Coffee Break

Waiting for the Fed

Coffee Break :
  • Week

Last week in a nutshell

  • Jumping ahead of the Fed, the European Central Bank cut rates by 25bp and so did the Bank of Canada.
  • The US economy added 272 000 jobs in May, above all estimates, while average hourly earnings rose 4.1% YoY.
  • Voters in 27 EU nations cast their ballots to elect 720 members of the Parliament, redefining the bloc's priorities and political direction.
  • Election results in Mexico, South Africa, and India shook currencies and stocks, highlighting the ongoing impact of politics on markets.


What’s next?

  • Inflation readings will dominate the news flow with data stemming from developing and developed countries, including the US CPI and PPI.
  • The Federal Reserve bank’s meeting and press conference will help investors assess the degree of tightness of the monetary policy. The Bank of Japan is also meeting.
  • The US consumer will be in the spotlight with preliminary Michigan University data publications on sentiment, inflation expectations and current conditions.
  • The euro zone balance of trade will be communicated shedding some light on the level of imports and exports from China and the US as well as areas of sale and purchase.


Investment convictions

Core scenario

  • The US news flow is now at odds with Europe and China: weaker-than-expected economic data in the US is compensated by positive surprises in the latter regions. While Fed anxiety still prevails, the good news is that the hawkish repricing regarding Fed rate cuts has likely run its course.
  • In the euro zone, the activity pick-up from quasi-stagnation should represent a support for equity valuations. Forward-looking indicators undoubtedly point into that direction.
  • Global disinflation trends have been confirmed by the most recent inflation data and the decline in the price of oil. At the current juncture interest rates have likely peaked and growth remains resilient.
  • In China, economic activity has shown some fragile signs of stabilisation while the evolution of prices remain deflationary.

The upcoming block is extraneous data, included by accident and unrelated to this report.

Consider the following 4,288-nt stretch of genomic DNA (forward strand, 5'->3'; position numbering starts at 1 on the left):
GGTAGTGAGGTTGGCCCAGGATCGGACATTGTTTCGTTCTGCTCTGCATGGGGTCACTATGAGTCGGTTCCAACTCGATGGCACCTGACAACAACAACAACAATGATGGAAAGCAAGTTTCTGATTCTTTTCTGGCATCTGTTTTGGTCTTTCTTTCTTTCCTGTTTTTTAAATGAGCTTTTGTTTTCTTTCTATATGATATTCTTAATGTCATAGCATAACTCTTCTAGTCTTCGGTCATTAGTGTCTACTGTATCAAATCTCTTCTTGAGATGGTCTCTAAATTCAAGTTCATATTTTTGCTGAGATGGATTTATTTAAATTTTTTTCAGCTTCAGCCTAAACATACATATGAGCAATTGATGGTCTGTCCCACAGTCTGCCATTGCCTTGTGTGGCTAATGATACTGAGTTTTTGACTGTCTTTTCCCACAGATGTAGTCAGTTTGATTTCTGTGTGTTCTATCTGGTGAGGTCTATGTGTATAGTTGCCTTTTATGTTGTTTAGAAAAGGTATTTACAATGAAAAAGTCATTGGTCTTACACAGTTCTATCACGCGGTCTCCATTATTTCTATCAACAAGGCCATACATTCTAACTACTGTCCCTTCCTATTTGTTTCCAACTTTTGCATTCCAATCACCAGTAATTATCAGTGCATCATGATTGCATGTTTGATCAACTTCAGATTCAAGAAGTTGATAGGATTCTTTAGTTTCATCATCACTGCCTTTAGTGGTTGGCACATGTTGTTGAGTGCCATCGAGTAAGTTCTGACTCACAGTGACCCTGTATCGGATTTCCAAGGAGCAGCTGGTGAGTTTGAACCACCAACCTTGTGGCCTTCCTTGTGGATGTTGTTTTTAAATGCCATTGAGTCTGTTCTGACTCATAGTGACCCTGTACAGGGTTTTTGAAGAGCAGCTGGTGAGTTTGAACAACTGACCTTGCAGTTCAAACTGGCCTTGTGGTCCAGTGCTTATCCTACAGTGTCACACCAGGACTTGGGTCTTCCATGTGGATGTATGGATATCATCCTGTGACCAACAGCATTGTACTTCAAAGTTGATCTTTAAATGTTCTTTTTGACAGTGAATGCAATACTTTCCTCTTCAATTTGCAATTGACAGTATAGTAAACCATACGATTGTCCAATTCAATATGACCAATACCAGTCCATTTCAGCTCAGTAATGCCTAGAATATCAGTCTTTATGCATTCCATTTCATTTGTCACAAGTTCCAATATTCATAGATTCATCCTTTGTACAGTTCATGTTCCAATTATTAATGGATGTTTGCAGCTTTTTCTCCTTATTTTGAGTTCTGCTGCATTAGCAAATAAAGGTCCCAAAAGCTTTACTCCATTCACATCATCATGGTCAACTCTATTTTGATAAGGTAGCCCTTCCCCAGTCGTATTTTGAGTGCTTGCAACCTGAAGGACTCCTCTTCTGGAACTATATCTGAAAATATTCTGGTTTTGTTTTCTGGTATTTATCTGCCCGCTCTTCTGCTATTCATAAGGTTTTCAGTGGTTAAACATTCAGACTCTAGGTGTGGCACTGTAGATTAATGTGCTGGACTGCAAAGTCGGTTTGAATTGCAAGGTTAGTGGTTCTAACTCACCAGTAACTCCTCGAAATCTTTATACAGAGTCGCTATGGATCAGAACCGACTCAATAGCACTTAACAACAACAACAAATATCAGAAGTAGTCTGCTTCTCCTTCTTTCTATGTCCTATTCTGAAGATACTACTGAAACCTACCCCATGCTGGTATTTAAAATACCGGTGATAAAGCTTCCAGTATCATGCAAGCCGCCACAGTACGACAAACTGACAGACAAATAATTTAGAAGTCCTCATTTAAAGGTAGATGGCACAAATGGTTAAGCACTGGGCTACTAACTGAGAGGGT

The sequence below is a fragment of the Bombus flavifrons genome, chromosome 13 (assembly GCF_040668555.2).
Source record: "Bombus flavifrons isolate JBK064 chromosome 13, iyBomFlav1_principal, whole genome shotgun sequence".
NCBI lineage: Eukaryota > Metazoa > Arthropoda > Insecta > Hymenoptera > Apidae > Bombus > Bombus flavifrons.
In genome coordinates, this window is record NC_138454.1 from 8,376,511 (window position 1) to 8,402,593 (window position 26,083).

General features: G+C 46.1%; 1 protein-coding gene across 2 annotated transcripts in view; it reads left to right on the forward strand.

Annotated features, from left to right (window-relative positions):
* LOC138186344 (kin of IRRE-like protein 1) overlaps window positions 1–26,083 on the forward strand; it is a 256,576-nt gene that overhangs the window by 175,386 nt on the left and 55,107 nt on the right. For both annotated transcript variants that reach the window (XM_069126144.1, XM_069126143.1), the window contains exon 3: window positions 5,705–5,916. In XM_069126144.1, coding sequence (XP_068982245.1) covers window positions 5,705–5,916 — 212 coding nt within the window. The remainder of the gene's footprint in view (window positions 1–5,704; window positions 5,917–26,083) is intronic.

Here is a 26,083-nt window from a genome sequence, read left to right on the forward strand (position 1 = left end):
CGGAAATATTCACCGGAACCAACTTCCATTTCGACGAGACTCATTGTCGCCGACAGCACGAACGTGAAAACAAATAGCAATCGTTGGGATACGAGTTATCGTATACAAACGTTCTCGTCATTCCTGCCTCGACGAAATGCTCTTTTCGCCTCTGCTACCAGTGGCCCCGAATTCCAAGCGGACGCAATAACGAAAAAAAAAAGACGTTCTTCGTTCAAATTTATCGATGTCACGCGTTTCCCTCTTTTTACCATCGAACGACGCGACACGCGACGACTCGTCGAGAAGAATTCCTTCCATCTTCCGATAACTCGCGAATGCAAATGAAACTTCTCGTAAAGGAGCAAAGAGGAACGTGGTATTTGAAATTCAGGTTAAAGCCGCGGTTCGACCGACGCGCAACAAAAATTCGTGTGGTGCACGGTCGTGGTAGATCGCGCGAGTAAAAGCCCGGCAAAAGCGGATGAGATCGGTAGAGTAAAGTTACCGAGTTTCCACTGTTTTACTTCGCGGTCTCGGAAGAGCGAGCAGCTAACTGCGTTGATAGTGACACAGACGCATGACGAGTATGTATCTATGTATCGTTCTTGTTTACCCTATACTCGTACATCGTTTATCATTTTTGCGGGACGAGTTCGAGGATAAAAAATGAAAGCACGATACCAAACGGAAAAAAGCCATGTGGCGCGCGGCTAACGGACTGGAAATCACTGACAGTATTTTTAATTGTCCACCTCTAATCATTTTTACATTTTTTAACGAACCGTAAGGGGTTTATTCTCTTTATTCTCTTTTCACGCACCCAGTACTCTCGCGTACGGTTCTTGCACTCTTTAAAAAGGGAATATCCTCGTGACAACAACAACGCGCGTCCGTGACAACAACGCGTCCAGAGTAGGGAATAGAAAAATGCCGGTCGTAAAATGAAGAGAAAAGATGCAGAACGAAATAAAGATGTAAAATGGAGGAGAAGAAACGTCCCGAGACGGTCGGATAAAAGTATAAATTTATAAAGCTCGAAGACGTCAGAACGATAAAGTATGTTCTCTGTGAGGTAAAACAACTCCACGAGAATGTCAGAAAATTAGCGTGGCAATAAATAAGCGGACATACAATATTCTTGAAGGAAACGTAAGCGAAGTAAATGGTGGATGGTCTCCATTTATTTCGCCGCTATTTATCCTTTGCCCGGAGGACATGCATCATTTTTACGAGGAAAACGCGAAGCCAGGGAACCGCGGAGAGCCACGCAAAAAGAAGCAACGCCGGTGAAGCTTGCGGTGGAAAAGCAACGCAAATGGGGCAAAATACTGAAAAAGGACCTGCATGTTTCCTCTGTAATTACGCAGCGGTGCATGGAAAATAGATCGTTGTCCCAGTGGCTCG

• An overshooting in US yields, the price of oil or the US dollar are key variables to watch. Geopolitical risks to the outlook for global growth remain tilted to the downside as developments in the Middle East and the war in Ukraine continues.
  • Bond yields are to be monitored especially given the diverging paths taken by the US economy and its European counterpart.
  • A stickier-than-expected US inflation while economic growth slows down too much and unemployment rises, could force the Federal reserve to reconsider its course.


Cross asset strategy

  1. We have a positive view on equity. Our positioning is overweight. The recent activity indicators and upcoming rate cuts might further support markets.
  2. We have the following equity investment convictions:
    • Slight overweight US
    • Slight overweight developed markets ex-US, i.e. Europe and Japan. In the euro zone, we focus on beta and cyclicity and benefit from a broadening of the favourable environment with lower inflation than expected and higher growth than expected.
    • In the UK, valuations are attractive.
    • In Japan, exiting the multi-decade long deflation as well as corporate governance reforms bearing fruit should more than counterbalance a less dovish Bank of Japan.
  3. In the fixed income allocation:
    • We prefer carry to spreads.
    • We seized an attractive entry point on US government bonds as yields shot back up to 4.7% in April.
    • We remain positive on European issues, including non-core European, duration. Upcoming cuts and easing inflation should be a support for the asset class.
    • We have a relatively small exposure to emerging markets sovereign bonds amid very narrow spreads and a strong US dollar.
    • We are neutral on investment grade and high yield bonds, regardless of the issuers’ region.
  4. In our forex strategy, we are positive on commodity currencies as the global manufacturing cycle picks up and have reduced our long position on the Japanese yen as the BoJ appears overly careful.
  5. We expect Alternative investments to perform well as they present some decorrelation from traditional assets and keep an allocation to gold.


Our Positioning

Our outlook on equity remains positive, with an overweight stance, via a preference for developed markets (US, Europe and Japan) to Emerging markets. With the addition of cyclicity to the portfolio, the strategy benefits from improving PMIs and central banks cutting rates. The latter should act as a cap for long-term bond yields, underpinning our positive view on euro zone, peripheral euro zone, and US sovereign debt. We are neutral investment grade and high yield credits regardless of the region, as we prefer carry to spreads.




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